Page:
Just think: it has been around two months since the groundbreaking announcement that Marvel's flagship character has joined the Marvel Cinematic Universe after negotiations made between Sony and Disney. They agreed that while Sony retains the rights to the Spider-Man character and it's respective properties, Marvel will have access to characters from that series and vice-versa.
So inevitably, the fan community raved. I'm talking somersaults-across-the-room raved. Who doesn't want to see The Wall-Crawler make exchanges with the equally-snarky Tony Stark (or...Tony Snark! Get it?) or have The Avengers come to blows with the likes of Norman Osborn? And more importantly, who doesn't want to see Spider-Man himself become an Avenger?
Spider-Man is an iconic character who, in terms of popularity, can clash with the likes of Batman and Superman themselves. This is evidenced by his popularity with kids, teens and adults for decades. He continues to see success in many platforms of media.
But with movies, he seems to slowly be slipping through the cracks, right alongside the Punisher and Ghost Rider.
Sorry guys, your movies suck.
Last year's [The Amazing Spider-Man 2](movie:508593) made a measly (well, by studio standards) $709 million, the lowest-grossing in the series. Seeing as how the films are struggling to return to their former glory (although the rebooted series isn't as bad as everyone says, which I will go over in a few days), the deal with Marvel is safe for business.
The Avengers, on the other hand, only recently became household names. To comic book fans, the exploits of characters like Iron Man and Thor were very recognized, but to a general audience...not so much.
With the MCU came success. The Avengers is one of the highest-grossing films ever, and Avengers: Age of Ultron is predicted to become THE highest-grossing film ever. Tony Stark and Steve Rogers became pop culture icons in their own right, and the upcoming [Captain America: Civil War](movie:994409) (in which both characters star) is almost certainly going to be one of the most successful movies in recent history.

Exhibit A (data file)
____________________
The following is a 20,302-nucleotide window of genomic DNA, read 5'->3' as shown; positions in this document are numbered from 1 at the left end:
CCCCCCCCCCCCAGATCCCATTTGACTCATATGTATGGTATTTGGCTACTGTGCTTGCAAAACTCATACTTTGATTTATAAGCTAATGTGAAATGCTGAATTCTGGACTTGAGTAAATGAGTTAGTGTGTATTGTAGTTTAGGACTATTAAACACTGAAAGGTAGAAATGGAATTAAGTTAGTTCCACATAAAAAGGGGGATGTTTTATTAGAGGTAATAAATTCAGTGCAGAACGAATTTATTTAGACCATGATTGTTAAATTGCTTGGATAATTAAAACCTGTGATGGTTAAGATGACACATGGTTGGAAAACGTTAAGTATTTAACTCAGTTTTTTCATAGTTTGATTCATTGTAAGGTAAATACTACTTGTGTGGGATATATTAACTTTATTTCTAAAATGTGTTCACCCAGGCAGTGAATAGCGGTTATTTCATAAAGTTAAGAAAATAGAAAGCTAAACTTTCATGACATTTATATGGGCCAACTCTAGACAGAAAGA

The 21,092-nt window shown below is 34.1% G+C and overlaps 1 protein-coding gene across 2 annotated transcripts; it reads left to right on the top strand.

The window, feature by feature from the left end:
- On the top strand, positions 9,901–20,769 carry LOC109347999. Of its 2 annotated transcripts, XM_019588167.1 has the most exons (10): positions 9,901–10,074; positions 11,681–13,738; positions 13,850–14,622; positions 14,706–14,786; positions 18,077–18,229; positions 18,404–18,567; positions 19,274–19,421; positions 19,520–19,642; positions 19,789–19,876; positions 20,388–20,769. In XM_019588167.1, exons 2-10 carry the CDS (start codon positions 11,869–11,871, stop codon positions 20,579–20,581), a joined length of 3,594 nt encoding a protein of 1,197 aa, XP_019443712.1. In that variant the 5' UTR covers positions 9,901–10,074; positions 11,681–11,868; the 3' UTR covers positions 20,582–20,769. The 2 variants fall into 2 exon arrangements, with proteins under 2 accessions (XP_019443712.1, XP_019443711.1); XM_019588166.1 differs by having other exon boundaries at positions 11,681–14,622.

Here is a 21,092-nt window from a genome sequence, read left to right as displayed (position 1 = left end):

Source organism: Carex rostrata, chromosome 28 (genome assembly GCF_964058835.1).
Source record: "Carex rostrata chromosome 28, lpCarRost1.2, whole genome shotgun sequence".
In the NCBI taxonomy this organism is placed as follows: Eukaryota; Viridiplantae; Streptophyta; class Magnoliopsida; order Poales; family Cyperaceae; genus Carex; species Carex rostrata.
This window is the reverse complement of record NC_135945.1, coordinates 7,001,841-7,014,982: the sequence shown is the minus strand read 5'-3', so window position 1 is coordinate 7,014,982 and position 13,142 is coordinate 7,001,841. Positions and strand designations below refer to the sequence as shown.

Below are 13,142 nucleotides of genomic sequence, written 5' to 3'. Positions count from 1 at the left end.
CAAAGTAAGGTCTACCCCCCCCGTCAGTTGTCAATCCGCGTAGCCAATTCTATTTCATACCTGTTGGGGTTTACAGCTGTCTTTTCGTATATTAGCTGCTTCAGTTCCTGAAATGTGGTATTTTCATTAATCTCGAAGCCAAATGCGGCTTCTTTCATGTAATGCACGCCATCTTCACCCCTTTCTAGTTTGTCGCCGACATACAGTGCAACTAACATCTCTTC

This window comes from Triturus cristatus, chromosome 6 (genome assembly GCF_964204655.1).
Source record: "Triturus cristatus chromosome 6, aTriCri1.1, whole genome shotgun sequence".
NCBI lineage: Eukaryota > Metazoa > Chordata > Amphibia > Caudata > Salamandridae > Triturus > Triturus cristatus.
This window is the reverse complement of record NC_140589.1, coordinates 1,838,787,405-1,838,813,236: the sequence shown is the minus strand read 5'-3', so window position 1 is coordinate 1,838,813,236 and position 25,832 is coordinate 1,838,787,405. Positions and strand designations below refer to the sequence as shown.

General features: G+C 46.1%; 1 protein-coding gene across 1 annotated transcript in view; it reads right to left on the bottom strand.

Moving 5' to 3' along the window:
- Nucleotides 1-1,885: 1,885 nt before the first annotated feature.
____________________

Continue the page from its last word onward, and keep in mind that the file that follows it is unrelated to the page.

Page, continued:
Seeing as how both Spider-Man and The Avengers are iconic, why not have the singular superhero join the ensemble that is The Avengers?
But, remember, more than one studio can use these characters now. So I'll be going over how Spider-Man should be handled by both studios.
Spider-Man at Marvel
As stated before, this crossover, whether now or twenty years from now, was almost inevitable. Spider-Man fighting alongside Earth's Mightiest Heroes will be a spectacle, and more importantly, a box office goldmine. Marvel will at this point be squatting down and crapping out money.
But in my opinion, I'd do things a bit differently than what most people want.
Don't have him become an Avenger.
At this point, most of you are probably ready to ram my door in with whatever large object you find, and then proceed to bash me over the head with it.
But please, hear me out before you kill me.
Marvel has successfully turned what most considered to be bottom-tier characters into silver-screen icons. Man of Steel , the launching pad of the DC Cinematic Universe, and the reboot of the Superman series, just barely squeezed past [Thor: The Dark World](movie:206462) at the box office in 2013. Now, if a semi-obscure character like Thor is about $20 away from making freaking Superman money, and Iron Man 3 made double-Superman money, there's a problem.